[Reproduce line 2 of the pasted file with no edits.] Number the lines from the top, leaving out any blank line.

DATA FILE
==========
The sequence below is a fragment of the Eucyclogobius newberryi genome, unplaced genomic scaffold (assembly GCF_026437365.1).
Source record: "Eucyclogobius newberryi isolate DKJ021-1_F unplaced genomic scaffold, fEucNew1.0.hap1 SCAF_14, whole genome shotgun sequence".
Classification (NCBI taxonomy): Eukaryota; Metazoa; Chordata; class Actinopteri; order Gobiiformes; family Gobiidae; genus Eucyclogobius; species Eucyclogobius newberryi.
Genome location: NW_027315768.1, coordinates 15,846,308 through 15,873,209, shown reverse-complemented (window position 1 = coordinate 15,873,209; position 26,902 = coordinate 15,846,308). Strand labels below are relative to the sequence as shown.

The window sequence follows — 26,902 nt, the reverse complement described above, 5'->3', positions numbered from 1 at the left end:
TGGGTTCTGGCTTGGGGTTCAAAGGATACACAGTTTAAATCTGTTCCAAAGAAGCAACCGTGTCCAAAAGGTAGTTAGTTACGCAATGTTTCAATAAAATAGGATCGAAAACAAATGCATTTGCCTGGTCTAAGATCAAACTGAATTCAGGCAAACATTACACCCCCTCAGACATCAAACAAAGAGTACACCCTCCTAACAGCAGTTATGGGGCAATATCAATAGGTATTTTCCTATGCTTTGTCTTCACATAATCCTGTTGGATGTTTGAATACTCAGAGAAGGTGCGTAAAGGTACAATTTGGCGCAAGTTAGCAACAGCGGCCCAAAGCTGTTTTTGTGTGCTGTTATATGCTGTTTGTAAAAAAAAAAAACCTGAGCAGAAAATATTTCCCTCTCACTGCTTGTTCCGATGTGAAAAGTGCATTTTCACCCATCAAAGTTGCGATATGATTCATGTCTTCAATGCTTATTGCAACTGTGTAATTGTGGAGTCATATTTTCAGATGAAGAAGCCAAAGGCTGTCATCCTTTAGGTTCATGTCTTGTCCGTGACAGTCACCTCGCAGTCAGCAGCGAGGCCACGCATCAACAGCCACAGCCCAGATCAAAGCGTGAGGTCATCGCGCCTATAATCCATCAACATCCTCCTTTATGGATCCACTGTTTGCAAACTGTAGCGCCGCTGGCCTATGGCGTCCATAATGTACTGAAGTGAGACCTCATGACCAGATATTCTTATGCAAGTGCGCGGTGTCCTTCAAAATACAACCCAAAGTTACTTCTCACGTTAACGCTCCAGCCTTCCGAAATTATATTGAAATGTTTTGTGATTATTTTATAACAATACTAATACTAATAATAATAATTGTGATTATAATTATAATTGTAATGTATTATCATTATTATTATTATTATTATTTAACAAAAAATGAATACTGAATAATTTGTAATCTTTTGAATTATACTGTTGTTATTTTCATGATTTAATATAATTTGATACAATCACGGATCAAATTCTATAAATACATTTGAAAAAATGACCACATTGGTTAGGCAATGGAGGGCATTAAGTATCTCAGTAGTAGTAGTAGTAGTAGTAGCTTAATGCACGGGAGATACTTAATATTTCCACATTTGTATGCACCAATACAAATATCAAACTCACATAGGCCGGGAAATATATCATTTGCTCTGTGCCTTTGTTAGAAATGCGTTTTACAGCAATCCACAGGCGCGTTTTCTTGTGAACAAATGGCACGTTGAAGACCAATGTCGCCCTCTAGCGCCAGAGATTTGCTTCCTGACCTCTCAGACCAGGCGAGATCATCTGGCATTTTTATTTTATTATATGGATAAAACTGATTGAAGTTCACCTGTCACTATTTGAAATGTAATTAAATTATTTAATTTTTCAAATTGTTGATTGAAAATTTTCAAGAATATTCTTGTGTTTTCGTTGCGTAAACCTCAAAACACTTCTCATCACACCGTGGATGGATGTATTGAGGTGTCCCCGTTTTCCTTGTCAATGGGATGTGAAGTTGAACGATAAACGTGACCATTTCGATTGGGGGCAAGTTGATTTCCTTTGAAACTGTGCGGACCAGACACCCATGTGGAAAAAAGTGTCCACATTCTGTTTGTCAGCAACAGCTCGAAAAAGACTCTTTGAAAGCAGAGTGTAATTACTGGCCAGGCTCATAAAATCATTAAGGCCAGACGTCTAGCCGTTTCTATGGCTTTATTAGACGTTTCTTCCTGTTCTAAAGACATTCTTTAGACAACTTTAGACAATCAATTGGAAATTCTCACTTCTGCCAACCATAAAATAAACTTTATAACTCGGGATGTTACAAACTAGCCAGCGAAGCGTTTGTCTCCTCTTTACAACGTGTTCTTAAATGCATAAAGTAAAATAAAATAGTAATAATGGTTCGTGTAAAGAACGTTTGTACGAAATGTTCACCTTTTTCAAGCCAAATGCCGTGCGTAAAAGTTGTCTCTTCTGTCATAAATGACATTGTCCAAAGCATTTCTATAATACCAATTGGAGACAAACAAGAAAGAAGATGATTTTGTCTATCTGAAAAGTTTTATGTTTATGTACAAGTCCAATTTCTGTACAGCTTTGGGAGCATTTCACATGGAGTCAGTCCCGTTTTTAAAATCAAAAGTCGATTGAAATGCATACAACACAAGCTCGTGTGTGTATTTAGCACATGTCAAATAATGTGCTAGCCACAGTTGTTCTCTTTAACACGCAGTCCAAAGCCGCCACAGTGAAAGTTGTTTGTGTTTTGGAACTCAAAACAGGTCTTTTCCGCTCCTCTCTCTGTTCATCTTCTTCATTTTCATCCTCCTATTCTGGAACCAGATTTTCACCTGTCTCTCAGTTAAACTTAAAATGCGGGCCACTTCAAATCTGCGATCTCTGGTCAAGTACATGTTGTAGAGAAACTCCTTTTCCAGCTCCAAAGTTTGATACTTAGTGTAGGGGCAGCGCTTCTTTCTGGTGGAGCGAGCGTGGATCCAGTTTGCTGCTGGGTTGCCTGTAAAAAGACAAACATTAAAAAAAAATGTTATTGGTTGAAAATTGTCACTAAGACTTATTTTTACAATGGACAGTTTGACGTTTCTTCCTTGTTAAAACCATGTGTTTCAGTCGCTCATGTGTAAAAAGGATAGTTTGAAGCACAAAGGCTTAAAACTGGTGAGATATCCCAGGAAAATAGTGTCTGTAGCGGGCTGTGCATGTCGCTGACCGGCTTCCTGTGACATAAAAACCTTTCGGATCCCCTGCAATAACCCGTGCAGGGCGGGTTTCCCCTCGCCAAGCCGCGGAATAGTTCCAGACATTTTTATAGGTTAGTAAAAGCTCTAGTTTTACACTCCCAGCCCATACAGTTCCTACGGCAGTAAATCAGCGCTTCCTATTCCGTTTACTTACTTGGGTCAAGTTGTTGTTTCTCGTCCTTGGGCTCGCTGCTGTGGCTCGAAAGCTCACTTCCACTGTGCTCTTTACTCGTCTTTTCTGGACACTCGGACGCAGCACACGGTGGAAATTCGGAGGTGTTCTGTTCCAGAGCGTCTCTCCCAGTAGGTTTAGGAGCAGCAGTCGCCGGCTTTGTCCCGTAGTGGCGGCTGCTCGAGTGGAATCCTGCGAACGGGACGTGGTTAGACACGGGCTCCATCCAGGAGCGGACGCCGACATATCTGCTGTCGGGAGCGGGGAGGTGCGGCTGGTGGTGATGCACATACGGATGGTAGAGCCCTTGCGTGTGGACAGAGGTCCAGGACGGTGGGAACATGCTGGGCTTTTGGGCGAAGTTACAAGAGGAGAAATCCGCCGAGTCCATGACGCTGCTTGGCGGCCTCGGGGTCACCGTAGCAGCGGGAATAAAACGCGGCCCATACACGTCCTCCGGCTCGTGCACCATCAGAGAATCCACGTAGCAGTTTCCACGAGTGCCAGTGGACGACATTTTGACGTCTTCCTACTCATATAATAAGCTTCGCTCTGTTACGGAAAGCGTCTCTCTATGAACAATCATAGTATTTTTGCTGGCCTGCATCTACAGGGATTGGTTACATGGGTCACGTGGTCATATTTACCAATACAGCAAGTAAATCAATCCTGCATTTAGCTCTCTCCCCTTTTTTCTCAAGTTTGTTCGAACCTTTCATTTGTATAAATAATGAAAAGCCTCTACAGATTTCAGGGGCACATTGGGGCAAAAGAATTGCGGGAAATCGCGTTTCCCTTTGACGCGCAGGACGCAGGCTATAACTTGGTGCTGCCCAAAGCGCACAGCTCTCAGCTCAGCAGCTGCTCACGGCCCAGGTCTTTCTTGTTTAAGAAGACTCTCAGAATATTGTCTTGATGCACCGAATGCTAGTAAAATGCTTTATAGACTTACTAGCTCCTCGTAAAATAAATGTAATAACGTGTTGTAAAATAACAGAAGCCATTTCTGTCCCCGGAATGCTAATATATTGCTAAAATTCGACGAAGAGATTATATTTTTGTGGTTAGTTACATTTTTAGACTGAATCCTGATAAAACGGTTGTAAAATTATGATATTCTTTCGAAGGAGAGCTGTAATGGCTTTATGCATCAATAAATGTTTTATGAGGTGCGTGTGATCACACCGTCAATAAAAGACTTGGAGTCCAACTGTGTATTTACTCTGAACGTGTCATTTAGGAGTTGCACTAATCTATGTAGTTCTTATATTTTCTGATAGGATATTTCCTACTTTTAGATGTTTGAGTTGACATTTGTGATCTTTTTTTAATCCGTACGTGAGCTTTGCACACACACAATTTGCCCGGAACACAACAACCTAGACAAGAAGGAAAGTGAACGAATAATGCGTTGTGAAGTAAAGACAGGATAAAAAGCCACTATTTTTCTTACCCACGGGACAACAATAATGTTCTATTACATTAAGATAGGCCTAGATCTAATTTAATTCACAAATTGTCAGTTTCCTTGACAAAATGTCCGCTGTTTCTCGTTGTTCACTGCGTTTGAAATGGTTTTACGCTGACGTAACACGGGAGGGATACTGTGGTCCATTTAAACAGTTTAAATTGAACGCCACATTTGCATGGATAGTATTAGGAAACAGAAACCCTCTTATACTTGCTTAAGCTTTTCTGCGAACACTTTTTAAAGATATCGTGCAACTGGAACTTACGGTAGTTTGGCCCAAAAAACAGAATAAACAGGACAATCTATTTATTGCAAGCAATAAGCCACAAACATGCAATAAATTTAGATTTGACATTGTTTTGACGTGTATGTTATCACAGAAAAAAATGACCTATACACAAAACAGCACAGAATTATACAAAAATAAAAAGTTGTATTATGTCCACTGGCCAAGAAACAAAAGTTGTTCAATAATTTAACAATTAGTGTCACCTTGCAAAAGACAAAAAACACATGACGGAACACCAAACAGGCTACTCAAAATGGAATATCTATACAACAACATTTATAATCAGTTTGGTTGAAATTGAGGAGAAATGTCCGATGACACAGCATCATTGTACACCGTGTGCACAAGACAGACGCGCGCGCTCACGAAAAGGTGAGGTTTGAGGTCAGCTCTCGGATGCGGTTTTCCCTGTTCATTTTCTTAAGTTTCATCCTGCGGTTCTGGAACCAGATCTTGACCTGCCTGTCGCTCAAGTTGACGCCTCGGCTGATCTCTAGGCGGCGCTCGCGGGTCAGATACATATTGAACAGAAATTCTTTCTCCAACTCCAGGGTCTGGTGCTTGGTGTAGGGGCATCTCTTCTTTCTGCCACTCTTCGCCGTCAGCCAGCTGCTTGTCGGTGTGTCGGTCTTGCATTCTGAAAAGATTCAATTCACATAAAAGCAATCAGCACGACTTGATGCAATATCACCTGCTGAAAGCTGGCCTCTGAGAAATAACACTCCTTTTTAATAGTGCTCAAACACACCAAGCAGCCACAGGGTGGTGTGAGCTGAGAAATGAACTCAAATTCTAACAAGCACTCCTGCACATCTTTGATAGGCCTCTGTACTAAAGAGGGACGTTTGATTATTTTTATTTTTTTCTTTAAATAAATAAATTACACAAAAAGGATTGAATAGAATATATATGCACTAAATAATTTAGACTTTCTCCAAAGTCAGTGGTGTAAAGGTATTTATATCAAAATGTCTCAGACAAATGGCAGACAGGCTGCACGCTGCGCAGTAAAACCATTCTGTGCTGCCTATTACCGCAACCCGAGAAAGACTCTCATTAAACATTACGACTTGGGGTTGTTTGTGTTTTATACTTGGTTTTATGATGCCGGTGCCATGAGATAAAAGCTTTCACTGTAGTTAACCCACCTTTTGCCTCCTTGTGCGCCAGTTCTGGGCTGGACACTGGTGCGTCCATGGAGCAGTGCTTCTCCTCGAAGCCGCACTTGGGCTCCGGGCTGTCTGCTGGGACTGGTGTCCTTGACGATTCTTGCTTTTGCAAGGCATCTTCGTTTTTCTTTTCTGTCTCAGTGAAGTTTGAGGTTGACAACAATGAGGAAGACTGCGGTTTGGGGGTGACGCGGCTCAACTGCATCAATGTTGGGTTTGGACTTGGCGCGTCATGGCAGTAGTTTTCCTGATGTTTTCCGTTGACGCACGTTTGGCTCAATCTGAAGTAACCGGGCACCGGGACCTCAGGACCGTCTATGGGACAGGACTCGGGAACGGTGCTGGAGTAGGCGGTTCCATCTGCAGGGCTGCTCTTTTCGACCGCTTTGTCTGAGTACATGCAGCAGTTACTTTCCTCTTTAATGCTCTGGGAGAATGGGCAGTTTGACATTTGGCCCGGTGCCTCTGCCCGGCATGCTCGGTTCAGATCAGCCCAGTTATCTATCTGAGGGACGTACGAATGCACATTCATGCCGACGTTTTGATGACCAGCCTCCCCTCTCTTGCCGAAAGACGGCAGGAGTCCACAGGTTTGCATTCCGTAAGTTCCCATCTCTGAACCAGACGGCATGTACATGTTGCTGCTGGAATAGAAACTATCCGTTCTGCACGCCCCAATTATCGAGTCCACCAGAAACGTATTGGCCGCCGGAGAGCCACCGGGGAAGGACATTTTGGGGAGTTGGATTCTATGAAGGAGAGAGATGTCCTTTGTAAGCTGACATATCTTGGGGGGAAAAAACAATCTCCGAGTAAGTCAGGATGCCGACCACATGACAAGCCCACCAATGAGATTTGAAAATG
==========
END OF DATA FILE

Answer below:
Source record: "Eucyclogobius newberryi isolate DKJ021-1_F unplaced genomic scaffold, fEucNew1.0.hap1 SCAF_14, whole genome shotgun sequence".